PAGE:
The Rush To Take Up A Run

When the new Queensland Government, following separation from New South Wales in 1859, embarked on a program of land legislation in the early 1860’s, a rush to take up runs in the Maranoa and Warrego districts set in. Would be squatters came westwards via the Darling Downs; northwards along the Balonne and Maranoa; south-westwards from Rockhampton along the valleys of the Nogoa and the Comet – and later also from Fort Bourke following in reverse Kennedy’s dry route along the Warrego.

Significant run seekers included Walker (explorer), Wiggins, Mackenzie, Louis Hope (pioneer sugar grower), A.C. Gregory (explorer and later first Surveyor-General), Christopher Rolleston (Crown Lands Commissioner for the Darling Downs; William Kelman, (became areas second largest pastoral holding), James Tyson (became largest pastoral land owner in area), Denison, John Frazer, W. B. Copeman, Charles and John Monkton Brown, William Kelman (who discovered the pass through the Great Dividing Range), Charles and Henry Tom, Charles and William Haly, Kent, Wienholt, Thelwall, Dixon, Ernest Henry, Sanderman, Robert Martin Collins, Fullerton, William Francis Kennedy, Wilson, E.C.Elliott, Lethbridge, M.P.Elliott, McLlwraith.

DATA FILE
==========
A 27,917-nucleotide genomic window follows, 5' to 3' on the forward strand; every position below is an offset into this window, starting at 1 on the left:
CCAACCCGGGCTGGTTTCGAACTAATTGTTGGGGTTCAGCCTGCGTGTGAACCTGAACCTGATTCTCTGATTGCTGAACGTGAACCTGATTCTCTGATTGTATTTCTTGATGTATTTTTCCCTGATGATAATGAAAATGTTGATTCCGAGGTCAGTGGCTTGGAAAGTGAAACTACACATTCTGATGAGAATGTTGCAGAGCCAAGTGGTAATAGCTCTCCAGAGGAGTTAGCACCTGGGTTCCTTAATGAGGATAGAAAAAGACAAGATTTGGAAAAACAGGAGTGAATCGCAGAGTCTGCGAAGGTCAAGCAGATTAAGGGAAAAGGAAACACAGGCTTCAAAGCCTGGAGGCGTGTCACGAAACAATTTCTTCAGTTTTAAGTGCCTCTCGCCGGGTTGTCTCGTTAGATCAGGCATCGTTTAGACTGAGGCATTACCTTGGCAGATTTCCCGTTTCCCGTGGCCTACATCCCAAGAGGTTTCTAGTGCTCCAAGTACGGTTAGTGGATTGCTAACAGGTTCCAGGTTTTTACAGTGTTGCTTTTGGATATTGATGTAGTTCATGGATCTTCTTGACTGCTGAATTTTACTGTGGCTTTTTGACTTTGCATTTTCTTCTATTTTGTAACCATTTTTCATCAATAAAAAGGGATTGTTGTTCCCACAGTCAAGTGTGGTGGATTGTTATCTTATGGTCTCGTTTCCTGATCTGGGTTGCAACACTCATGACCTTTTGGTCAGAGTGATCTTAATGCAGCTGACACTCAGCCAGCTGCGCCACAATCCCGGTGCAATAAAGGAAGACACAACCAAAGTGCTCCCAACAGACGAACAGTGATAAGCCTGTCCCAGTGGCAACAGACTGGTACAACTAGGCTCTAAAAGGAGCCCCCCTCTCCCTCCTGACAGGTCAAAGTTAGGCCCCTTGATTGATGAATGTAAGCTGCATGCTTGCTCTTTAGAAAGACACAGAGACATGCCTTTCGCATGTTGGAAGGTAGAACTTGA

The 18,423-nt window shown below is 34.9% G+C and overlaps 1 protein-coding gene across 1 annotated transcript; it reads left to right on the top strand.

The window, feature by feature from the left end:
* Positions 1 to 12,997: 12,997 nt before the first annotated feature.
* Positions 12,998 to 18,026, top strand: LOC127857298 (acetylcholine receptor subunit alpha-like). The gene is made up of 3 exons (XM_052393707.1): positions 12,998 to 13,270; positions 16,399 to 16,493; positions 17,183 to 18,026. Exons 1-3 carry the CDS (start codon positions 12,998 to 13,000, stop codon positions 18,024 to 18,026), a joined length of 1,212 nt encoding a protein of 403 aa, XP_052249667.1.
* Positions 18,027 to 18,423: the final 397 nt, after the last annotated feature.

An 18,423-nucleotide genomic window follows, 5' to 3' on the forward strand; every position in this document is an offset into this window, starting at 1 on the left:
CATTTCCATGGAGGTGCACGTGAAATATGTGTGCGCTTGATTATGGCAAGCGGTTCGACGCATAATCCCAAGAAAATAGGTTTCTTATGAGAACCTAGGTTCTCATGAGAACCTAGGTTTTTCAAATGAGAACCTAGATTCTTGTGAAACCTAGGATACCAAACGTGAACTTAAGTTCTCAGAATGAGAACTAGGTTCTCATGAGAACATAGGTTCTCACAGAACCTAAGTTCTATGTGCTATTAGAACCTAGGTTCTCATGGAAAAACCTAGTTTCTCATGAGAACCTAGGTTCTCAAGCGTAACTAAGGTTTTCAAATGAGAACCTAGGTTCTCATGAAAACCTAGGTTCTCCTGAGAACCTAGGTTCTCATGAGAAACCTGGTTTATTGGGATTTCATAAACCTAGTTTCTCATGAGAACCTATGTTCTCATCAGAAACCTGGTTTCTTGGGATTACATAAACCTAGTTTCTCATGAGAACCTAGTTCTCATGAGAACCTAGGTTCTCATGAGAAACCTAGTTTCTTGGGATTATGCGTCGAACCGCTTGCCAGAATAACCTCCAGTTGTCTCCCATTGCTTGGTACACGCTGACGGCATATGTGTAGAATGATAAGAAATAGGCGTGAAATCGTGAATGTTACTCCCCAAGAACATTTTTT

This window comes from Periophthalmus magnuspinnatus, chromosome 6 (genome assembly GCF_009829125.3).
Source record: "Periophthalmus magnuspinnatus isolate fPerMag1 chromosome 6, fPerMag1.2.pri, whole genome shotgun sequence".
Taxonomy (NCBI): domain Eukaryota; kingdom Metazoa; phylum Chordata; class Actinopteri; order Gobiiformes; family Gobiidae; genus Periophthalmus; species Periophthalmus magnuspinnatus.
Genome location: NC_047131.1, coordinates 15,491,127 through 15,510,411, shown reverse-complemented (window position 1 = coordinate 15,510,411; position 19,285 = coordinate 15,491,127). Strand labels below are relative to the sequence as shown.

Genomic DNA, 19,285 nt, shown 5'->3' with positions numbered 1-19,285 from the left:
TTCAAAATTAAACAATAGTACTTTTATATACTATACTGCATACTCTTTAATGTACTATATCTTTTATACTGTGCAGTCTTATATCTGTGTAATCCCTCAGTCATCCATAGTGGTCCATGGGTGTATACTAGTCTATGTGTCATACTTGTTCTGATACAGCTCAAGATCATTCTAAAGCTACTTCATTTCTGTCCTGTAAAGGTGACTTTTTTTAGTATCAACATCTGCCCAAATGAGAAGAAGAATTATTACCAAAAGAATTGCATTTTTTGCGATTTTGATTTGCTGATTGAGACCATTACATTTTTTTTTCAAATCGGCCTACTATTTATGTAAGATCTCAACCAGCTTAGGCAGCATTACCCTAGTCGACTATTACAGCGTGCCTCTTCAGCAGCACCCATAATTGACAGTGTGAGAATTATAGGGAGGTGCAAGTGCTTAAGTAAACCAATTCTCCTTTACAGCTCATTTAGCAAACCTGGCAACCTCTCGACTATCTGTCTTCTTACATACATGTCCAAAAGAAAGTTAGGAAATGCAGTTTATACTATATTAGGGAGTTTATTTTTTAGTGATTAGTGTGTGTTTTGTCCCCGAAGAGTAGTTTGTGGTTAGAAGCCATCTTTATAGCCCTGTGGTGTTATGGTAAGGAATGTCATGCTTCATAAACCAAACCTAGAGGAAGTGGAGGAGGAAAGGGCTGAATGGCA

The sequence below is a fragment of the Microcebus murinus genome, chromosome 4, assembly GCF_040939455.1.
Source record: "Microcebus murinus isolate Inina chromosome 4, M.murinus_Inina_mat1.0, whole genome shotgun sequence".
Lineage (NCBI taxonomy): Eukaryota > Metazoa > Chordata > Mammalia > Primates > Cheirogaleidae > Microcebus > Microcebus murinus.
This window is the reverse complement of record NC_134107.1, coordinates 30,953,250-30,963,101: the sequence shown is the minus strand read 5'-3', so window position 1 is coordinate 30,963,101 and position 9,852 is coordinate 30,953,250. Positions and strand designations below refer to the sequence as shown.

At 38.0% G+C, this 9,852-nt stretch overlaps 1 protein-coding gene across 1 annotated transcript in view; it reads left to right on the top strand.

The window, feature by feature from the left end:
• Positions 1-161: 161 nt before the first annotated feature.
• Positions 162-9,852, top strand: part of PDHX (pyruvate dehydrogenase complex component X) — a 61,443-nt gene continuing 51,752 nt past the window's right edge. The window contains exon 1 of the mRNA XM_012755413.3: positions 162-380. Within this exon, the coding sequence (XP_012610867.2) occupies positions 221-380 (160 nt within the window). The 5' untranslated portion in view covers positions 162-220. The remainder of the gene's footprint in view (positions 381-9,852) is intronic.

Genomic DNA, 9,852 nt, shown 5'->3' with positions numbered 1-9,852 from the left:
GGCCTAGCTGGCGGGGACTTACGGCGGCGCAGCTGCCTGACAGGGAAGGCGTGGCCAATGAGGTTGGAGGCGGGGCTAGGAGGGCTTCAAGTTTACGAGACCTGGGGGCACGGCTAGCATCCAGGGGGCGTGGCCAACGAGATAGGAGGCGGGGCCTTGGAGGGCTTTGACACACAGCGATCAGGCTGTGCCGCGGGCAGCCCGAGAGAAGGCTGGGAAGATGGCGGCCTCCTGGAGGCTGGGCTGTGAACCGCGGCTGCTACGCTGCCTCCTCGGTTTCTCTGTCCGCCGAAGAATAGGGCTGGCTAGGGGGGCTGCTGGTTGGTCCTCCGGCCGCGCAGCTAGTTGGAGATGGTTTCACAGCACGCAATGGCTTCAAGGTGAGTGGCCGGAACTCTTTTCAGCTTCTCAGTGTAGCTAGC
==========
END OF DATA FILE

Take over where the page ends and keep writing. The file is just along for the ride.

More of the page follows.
Significant stations at the time included; Mt Abundance, Meteor Downs, Albinia Downs, Babbiloora, Westerton, Carnarvon, Dooloogarah, Barngo, Woura, Walla Walleena, Westgrove, Mount Moffat, Mount Ogilvie, Marlong, Crystalbrook, Forest Vale, Merivale, Myrtleville, Killarney, Lansdowne.

E.G. Heap, B.A. The Rangers Werye the Best. The Kenniff Story. Queensland Heritage.